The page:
In the US, the VOC legislation affecting the Marine market has been relatively stable for the past 10-15 years. The main piece of legislation is still the NESHAP (National Emission Standards for Hazardous Air Pollutants) for Shipbuilding and Ship Repair, which is a “categories and limits-type piece of legislation – different types of paint have different VOC limits. Several counties in California also have Marine-specific VOC legislation, which is slightly stricter than that of the whole of the USA. In addition, SCAQMD (California South Coast Air Quality Management District) is proposing to merge Marine and Pleasure Craft legislation. Industry is opposed to this, and has submitted numerous comments stating that the 2 industries are very distinct and the VOC legislation should reflect this. Despite this plan, it should be noted that in the USA, the VOC limits for Marine coatings tend to remain stable and there is not the drive to reduce VOC form this sector, like there is for Architectural and Industrial Maintenance Coatings, which are having progressively tougher VOC limits applied across the USA. In the USA, there are numerous VOC-exempt compounds, which are solvents, but which can be discounted from VOC figures as they have low photochemical activity and don’t tend to form smog. These VOC exempt compounds allow for formulating compliant products with lower solids content.
In the EU, The Solvent Emissions part of the Industrial Emissions Directive affects Marine coatings. This is based on an averaging approach, where the customer facility has to comply with a certain percentage VOC emission figure, which depends on the size of the facility. There is also the BREF associated with this, which is the Best Available Techniques Reference Document. This document details further ways of reducing the VOC impact, for example using higher solids coatings where available and keeping solvent containers closed when not in use. The BREF is due for revision this year and industry have submitted comments but it is not yet known what the regulators will do to change this document.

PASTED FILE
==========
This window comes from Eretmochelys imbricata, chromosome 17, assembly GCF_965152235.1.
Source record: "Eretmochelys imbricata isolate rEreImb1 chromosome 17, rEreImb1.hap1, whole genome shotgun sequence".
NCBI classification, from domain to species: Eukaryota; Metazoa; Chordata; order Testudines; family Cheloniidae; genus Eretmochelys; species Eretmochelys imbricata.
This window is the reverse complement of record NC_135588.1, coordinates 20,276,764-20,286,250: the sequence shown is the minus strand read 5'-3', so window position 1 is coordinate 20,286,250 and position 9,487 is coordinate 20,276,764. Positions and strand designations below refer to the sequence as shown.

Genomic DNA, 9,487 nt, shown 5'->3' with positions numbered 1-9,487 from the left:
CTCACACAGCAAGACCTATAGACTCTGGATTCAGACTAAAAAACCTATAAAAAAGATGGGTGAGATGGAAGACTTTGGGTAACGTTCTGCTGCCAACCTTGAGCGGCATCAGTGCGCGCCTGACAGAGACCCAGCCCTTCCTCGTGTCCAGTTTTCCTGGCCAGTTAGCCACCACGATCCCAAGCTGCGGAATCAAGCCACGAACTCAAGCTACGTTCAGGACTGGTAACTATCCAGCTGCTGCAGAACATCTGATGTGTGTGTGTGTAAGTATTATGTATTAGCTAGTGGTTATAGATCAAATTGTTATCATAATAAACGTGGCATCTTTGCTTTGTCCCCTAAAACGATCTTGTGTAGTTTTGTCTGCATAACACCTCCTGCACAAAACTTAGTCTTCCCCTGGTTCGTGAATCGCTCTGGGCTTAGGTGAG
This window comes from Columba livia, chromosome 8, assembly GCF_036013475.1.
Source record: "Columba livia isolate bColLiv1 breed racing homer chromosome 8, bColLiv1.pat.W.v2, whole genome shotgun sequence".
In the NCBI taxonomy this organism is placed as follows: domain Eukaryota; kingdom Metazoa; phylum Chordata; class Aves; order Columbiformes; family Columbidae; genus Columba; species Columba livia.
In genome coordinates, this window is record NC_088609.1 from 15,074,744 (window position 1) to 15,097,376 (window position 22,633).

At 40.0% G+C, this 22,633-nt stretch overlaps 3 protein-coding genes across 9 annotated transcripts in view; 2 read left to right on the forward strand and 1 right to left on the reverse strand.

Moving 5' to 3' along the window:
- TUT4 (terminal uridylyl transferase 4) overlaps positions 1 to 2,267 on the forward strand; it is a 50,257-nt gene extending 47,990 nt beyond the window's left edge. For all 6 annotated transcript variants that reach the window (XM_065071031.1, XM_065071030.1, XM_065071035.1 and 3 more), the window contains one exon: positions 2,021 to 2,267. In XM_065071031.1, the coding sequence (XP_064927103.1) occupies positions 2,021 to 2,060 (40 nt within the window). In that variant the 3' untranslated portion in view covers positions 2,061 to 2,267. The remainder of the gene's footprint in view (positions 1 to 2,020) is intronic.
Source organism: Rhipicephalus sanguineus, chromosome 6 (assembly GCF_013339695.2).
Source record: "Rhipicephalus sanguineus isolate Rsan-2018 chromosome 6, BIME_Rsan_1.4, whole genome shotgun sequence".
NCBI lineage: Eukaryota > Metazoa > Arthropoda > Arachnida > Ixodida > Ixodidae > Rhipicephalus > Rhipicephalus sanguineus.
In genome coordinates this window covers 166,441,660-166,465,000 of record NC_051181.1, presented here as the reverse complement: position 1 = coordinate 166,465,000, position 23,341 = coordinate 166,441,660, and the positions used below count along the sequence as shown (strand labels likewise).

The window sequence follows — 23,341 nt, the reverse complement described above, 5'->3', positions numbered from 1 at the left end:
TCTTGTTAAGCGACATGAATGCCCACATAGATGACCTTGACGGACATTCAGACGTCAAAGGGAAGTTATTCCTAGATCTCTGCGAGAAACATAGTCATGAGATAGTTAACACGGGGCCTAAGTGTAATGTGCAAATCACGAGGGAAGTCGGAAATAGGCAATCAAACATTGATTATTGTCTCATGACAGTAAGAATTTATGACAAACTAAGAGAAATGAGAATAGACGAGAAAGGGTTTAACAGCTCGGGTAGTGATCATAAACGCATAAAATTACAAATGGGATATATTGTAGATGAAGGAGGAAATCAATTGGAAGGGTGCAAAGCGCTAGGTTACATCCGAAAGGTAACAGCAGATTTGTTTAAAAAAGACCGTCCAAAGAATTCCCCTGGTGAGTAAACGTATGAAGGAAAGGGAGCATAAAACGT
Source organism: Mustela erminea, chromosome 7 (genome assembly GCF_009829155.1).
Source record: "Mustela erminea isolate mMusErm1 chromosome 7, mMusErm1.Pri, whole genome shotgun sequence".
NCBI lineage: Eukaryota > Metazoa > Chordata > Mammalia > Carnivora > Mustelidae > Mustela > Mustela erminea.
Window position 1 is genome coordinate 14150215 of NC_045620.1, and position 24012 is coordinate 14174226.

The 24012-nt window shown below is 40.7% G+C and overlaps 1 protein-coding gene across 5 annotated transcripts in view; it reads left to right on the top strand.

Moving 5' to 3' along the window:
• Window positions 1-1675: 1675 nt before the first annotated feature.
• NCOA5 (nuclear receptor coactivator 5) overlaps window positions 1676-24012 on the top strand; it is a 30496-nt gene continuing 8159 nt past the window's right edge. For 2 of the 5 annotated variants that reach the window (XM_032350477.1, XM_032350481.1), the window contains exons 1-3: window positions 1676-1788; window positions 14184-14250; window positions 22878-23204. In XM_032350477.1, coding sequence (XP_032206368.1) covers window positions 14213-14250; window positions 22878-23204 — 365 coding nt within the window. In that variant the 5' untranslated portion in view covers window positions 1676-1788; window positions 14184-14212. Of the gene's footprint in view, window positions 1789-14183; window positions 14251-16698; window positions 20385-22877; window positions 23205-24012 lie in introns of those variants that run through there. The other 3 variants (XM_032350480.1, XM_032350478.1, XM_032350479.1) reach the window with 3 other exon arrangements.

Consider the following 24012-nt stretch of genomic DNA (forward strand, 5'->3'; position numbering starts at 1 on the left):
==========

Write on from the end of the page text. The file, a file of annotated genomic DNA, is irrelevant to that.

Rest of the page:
In the far-east, the only regulations which have been established for several years are those in Taiwan and Hong Kong. Taiwan started imposing a tax on all producers of VOC-containing compounds since 2009. Hong Kong introduced VOC regulations for vessel paints in 2010. Their legislation is similar to that of the USA and there are also numerous exempt solvents, which allow some formulating flexibility.
The Ministry of Environment in South Korea, introduced VOC regulations affecting Marine and Offshore coatings in 2015. As in the USA, the legislation introduced is a categories and limits-type, although there are fewer categories than there are in the USA and Hong kong.. There are also 4 exempt solvents, which could allow for formulating compliant products with lower solids content.
In China, there were no VOC rules affecting the Marine industry until 2 years ago. Now, as discussed in the March 2016 Propeller article, there are numerous VOC controls, including categories and limits rules, taxation and controls for specific harmful substances in Marine coatings.
With regards to the future, it is certain that both China and Korea will increase VOC controls. Korea plan to review their VOC rules in the next couple of years, with stricter limits being planned for 2020.
Other regions considering VOC legislation include Thailand, Japan and Brazil. It is not yet known what shape the regulations will take, or when they might be implemented, but Regulatory Affairs are watching developments closely.